- Car Reviews
- Ioniq 6
What should I be paying?
Hyundai has only announced the price of the most expensive version so far, the £54,995 First Edition. That’s broadly where we expected it to be pitched and if lesser versions start at or beneath £45,000 (lining up neatly with the Ioniq 5), it offers reasonable value for money. And should be pretty affordable to run.
Energy costs are obviously pretty unpalatable at the moment, with no sign of them reducing, but even so charging costs won’t be excessive compared to leasing. Expect to be paying £500-£600 a month, which lines it up neatly with the Polestar 2 (also available with a choice of single- or twin-motors), with prices/monthlies starting at £43,150/£476.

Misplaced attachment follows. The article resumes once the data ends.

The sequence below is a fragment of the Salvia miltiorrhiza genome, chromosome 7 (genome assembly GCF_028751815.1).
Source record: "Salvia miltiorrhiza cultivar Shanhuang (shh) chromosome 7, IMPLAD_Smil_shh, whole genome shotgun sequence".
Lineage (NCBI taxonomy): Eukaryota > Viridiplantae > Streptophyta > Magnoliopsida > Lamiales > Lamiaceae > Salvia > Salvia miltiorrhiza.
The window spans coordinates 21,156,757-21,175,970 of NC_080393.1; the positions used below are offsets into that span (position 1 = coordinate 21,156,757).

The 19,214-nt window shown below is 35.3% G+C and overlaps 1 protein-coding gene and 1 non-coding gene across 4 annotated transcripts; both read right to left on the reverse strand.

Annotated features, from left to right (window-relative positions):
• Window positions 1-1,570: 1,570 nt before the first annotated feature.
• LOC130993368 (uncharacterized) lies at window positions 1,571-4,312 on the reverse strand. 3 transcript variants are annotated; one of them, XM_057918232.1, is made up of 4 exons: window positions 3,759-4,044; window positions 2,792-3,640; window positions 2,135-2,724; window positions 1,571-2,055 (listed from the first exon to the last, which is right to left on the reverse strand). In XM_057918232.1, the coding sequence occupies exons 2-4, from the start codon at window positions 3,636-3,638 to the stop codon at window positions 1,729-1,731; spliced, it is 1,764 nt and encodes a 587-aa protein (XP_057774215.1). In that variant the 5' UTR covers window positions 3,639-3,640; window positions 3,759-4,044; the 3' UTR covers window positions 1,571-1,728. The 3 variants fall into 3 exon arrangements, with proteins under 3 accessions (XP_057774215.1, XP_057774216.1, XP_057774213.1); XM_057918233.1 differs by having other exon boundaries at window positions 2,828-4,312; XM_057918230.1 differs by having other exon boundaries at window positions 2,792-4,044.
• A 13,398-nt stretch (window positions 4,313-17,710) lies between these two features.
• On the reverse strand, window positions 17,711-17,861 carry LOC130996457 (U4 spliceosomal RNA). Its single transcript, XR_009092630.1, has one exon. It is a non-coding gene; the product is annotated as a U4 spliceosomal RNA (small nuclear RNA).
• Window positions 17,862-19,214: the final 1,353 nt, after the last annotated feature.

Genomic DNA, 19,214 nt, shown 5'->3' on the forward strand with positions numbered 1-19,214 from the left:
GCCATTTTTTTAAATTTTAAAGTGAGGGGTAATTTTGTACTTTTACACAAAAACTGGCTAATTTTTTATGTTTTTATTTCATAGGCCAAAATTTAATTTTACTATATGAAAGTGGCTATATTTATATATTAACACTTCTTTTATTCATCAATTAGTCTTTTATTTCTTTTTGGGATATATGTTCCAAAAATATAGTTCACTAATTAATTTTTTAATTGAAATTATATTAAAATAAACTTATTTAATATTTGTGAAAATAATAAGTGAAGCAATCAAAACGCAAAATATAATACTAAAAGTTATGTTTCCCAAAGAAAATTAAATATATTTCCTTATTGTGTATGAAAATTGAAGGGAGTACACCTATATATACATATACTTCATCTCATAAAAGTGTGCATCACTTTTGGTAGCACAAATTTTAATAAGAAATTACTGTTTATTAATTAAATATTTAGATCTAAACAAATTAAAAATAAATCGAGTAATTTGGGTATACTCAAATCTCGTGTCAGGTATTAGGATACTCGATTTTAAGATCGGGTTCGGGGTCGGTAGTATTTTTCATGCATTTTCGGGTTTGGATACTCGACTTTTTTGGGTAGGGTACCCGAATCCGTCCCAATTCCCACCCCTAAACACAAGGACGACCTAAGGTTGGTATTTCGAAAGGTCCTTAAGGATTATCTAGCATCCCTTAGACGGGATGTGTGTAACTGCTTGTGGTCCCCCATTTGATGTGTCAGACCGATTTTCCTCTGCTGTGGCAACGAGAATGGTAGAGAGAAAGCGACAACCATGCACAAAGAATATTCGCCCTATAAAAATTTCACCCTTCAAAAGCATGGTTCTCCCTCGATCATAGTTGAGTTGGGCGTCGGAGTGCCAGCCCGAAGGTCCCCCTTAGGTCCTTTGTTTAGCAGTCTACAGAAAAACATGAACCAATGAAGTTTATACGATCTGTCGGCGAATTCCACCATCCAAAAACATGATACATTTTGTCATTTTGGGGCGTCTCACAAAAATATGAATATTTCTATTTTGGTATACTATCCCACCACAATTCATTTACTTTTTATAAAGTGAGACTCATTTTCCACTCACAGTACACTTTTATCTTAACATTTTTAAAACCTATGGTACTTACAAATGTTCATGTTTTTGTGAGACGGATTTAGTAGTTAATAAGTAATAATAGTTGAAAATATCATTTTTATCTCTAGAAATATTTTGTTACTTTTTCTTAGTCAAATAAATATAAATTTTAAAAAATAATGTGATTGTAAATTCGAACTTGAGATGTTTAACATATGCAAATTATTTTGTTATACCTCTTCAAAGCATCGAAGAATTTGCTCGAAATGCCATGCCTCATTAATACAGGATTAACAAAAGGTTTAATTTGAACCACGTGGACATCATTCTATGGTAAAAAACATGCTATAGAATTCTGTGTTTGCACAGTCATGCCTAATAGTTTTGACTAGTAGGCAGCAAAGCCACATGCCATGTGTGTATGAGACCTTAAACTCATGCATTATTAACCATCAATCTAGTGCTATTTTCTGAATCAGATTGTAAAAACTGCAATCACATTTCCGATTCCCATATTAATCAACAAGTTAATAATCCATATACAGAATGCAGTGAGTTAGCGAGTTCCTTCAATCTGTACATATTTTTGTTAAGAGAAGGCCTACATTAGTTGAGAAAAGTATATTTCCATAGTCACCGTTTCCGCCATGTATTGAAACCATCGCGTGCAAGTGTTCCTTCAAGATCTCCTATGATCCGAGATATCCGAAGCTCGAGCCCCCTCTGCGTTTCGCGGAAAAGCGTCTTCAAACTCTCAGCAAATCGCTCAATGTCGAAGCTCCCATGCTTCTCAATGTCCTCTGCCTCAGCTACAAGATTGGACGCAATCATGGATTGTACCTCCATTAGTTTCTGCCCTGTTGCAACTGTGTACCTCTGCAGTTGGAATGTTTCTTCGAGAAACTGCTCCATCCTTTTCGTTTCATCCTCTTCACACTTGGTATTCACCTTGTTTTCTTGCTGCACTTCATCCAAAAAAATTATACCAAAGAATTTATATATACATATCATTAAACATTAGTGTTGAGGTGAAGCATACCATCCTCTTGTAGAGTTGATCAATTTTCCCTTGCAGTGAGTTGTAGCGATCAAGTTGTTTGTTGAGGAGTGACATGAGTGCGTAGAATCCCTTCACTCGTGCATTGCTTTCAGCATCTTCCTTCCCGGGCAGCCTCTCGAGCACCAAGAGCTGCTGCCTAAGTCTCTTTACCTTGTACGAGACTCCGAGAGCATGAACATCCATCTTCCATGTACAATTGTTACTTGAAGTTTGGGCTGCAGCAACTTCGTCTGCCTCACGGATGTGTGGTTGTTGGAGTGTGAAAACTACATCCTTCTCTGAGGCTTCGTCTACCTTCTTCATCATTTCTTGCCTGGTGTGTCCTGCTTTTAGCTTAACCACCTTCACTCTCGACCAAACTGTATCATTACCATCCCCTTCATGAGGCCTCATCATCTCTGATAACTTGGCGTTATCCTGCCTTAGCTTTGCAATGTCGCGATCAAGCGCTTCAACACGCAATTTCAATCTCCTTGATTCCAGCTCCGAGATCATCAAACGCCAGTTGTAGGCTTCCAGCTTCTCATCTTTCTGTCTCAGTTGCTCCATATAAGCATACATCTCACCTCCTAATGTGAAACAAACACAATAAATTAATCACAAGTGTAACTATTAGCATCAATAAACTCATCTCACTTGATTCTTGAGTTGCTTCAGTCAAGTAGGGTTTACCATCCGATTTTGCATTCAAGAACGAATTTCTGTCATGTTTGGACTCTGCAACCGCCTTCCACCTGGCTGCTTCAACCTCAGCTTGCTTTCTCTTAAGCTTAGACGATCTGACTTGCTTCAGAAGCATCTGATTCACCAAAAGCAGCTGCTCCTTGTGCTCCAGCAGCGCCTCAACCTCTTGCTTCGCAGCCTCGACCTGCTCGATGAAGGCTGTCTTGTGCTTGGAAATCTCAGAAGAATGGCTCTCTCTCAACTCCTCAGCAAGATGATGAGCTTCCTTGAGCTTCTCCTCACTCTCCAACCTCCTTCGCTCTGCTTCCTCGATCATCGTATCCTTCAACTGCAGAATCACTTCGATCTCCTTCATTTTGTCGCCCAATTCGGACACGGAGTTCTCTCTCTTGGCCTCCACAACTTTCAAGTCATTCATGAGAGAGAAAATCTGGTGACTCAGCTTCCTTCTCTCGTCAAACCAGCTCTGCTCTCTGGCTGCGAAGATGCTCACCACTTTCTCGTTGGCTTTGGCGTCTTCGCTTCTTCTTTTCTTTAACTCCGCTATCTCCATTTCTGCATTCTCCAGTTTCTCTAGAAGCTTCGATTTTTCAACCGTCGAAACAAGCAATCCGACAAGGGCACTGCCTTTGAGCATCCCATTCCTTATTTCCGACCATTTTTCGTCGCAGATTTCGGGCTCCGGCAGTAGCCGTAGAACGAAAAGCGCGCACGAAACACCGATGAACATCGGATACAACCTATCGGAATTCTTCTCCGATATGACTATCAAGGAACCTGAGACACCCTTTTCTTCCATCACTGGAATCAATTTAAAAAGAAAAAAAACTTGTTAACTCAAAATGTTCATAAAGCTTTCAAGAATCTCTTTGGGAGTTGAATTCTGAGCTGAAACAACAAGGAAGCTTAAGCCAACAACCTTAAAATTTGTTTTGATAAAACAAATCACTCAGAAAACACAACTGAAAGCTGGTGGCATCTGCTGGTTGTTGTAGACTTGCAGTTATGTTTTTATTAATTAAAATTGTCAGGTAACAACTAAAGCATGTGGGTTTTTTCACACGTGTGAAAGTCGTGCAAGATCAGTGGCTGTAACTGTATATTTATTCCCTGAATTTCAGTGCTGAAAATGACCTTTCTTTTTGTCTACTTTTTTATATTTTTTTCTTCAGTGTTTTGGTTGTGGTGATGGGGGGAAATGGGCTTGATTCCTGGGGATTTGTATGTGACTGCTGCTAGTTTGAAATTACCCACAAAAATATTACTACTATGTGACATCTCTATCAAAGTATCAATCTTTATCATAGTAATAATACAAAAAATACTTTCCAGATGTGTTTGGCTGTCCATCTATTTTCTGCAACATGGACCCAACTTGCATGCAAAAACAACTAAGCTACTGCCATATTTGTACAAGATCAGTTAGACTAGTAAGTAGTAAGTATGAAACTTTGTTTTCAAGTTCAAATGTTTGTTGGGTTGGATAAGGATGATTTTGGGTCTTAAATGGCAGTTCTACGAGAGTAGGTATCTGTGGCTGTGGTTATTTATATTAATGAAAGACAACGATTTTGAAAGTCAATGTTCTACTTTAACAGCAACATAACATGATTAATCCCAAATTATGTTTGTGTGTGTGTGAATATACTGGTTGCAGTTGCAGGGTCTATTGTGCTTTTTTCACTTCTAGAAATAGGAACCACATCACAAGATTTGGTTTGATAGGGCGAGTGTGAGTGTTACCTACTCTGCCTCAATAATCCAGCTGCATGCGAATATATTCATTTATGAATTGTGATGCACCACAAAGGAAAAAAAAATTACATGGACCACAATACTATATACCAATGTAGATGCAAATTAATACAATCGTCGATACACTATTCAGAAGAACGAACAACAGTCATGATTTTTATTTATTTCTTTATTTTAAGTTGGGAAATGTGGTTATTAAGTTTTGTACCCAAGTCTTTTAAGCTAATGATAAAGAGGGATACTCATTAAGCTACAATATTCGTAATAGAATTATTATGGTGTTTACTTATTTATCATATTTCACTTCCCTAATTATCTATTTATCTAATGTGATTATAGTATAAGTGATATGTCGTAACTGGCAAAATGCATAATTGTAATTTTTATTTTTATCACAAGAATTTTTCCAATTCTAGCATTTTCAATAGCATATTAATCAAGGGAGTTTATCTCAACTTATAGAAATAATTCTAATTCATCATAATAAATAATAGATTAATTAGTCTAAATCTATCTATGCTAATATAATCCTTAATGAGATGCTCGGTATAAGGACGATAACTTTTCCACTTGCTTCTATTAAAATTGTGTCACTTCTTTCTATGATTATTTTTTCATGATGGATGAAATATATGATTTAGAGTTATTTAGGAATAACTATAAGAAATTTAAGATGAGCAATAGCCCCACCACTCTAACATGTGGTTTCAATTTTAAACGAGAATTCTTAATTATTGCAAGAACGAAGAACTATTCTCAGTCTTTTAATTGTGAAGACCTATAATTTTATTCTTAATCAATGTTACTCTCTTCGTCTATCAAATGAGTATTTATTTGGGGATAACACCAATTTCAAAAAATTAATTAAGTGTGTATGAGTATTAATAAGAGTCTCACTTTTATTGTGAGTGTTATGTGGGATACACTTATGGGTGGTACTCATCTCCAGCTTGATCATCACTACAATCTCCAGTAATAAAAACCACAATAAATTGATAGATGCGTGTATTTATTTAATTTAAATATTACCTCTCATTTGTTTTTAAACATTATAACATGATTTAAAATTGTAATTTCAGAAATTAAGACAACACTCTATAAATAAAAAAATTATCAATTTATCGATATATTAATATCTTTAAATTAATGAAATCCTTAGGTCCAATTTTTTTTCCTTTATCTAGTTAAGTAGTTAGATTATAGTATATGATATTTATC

That undercuts the Tesla Model 3, which starts at £48,490, with the Long Range dual motor version another £9,000 on top. BMW’s fine-driving i4, easily the most dynamic car of this quartet, starts at £52,575.
In terms of standard kit, expect the Ioniq 6 to lead the way. The First Edition will come loaded with the full suite of self-driving gizmos, plus Bose sounds, heated front and rear seats, dual zone climate, sunroof, power tailgate, head up display and the V2L ability – so you can discharge the car to power your home/assorted electrics etc.